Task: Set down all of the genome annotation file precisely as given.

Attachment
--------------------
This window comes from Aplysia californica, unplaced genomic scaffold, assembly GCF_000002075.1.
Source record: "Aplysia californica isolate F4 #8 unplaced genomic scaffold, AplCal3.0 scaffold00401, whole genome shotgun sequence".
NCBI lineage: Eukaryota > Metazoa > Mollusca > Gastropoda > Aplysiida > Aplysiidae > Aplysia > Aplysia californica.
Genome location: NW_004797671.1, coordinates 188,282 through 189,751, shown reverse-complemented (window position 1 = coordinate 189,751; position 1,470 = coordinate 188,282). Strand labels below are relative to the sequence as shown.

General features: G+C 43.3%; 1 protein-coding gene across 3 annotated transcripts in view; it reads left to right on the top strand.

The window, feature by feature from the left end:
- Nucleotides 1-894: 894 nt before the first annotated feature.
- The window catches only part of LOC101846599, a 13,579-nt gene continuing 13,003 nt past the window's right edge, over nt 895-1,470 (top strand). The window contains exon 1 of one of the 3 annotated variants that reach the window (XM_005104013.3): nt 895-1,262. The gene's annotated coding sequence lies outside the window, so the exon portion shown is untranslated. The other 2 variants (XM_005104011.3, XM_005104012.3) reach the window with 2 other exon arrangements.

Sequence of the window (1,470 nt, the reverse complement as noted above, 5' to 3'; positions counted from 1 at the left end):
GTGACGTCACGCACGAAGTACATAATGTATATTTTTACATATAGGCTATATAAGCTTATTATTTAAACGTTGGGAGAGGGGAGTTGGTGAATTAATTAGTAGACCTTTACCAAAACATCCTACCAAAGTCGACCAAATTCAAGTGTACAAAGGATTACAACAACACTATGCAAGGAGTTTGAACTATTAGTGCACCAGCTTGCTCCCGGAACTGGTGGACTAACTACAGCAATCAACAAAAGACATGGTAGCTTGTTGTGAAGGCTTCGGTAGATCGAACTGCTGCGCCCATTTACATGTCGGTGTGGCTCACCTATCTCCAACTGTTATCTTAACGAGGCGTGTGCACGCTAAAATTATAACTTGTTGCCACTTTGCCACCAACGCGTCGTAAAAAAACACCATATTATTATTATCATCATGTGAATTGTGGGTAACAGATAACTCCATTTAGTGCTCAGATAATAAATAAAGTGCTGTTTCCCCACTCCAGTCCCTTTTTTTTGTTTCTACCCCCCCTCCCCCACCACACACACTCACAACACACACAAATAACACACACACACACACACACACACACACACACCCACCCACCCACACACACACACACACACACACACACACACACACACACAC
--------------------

This window comes from Aplysia californica, unplaced genomic scaffold, assembly GCF_000002075.1.
Source record: "Aplysia californica isolate F4 #8 unplaced genomic scaffold, AplCal3.0 scaffold00401, whole genome shotgun sequence".
NCBI lineage: Eukaryota > Metazoa > Mollusca > Gastropoda > Aplysiida > Aplysiidae > Aplysia > Aplysia californica.
Genome location: NW_004797671.1, coordinates 188,282 through 189,751, shown reverse-complemented (window position 1 = coordinate 189,751; position 1,470 = coordinate 188,282). Strand labels below are relative to the sequence as shown.

General features: G+C 43.3%; 1 protein-coding gene across 3 annotated transcripts in view; it reads left to right on the top strand.

The window, feature by feature from the left end:
- Nucleotides 1-894: 894 nt before the first annotated feature.
- The window catches only part of LOC101846599, a 13,579-nt gene continuing 13,003 nt past the window's right edge, over nt 895-1,470 (top strand). The window contains exon 1 of one of the 3 annotated variants that reach the window (XM_005104013.3): nt 895-1,262. The gene's annotated coding sequence lies outside the window, so the exon portion shown is untranslated. The other 2 variants (XM_005104011.3, XM_005104012.3) reach the window with 2 other exon arrangements.

Sequence of the window (1,470 nt, the reverse complement as noted above, 5' to 3'; positions counted from 1 at the left end):
GTGACGTCACGCACGAAGTACATAATGTATATTTTTACATATAGGCTATATAAGCTTATTATTTAAACGTTGGGAGAGGGGAGTTGGTGAATTAATTAGTAGACCTTTACCAAAACATCCTACCAAAGTCGACCAAATTCAAGTGTACAAAGGATTACAACAACACTATGCAAGGAGTTTGAACTATTAGTGCACCAGCTTGCTCCCGGAACTGGTGGACTAACTACAGCAATCAACAAAAGACATGGTAGCTTGTTGTGAAGGCTTCGGTAGATCGAACTGCTGCGCCCATTTACATGTCGGTGTGGCTCACCTATCTCCAACTGTTATCTTAACGAGGCGTGTGCACGCTAAAATTATAACTTGTTGCCACTTTGCCACCAACGCGTCGTAAAAAAACACCATATTATTATTATCATCATGTGAATTGTGGGTAACAGATAACTCCATTTAGTGCTCAGATAATAAATAAAGTGCTGTTTCCCCACTCCAGTCCCTTTTTTTTGTTTCTACCCCCCCTCCCCCACCACACACACTCACAACACACACAAATAACACACACACACACACACACACACACACACACCCACCCACCCACACACACACACACACACACACACACACACACACACACAC